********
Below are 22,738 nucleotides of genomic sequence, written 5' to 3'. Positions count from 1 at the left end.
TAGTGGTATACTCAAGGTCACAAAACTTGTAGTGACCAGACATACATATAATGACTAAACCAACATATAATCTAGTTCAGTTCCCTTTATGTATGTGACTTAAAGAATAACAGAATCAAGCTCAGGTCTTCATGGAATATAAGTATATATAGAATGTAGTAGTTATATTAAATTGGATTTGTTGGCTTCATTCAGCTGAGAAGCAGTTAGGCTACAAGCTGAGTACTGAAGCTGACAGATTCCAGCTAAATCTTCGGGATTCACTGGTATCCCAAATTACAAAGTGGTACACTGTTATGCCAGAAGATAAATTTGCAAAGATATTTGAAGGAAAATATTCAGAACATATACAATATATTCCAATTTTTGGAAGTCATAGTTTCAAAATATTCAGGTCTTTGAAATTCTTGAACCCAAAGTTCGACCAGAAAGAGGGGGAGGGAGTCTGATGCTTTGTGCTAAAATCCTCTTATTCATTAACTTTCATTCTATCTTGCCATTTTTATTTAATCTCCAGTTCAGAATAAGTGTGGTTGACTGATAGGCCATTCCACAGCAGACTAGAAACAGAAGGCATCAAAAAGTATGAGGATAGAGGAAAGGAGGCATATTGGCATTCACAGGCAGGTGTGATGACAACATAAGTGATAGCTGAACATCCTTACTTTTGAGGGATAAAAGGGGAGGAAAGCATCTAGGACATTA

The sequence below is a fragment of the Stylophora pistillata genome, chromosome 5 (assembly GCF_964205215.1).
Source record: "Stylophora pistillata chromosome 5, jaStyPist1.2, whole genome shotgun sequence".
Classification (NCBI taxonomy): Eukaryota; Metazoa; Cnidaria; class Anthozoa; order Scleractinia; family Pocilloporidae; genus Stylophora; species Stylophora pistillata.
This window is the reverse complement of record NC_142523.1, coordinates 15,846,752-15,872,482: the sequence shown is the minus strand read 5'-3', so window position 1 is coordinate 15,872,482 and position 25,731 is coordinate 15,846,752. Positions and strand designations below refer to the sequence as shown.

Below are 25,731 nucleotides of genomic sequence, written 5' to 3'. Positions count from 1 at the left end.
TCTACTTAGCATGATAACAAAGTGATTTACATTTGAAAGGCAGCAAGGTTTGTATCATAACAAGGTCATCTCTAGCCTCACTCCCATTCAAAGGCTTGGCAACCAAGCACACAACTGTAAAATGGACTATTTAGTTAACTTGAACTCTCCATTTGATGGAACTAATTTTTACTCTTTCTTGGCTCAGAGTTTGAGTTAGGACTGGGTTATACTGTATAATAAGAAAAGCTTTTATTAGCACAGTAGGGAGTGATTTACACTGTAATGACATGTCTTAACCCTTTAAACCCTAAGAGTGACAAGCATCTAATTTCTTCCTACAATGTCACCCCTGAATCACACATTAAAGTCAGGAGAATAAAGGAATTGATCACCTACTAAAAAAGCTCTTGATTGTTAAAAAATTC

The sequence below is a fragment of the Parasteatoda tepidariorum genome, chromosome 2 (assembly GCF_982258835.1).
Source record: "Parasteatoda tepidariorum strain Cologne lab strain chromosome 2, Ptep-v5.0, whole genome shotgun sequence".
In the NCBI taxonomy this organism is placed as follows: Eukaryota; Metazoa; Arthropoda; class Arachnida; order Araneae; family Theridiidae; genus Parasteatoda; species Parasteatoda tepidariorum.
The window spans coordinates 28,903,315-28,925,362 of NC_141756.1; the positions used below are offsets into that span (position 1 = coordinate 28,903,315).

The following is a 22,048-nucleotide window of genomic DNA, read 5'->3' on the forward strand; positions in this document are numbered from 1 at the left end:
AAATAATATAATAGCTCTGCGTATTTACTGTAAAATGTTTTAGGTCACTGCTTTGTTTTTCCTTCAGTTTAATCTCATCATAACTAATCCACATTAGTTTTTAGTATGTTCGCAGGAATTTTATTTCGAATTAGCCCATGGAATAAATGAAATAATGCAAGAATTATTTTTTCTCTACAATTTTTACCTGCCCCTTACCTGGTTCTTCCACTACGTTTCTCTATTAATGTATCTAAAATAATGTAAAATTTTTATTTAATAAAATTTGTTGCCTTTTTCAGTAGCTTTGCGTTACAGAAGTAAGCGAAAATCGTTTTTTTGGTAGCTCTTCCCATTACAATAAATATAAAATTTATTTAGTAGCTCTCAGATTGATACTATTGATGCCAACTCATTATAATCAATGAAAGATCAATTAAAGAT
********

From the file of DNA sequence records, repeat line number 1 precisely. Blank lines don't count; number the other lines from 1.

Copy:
Below are 22,738 nucleotides of genomic sequence, written 5' to 3'. Positions count from 1 at the left end.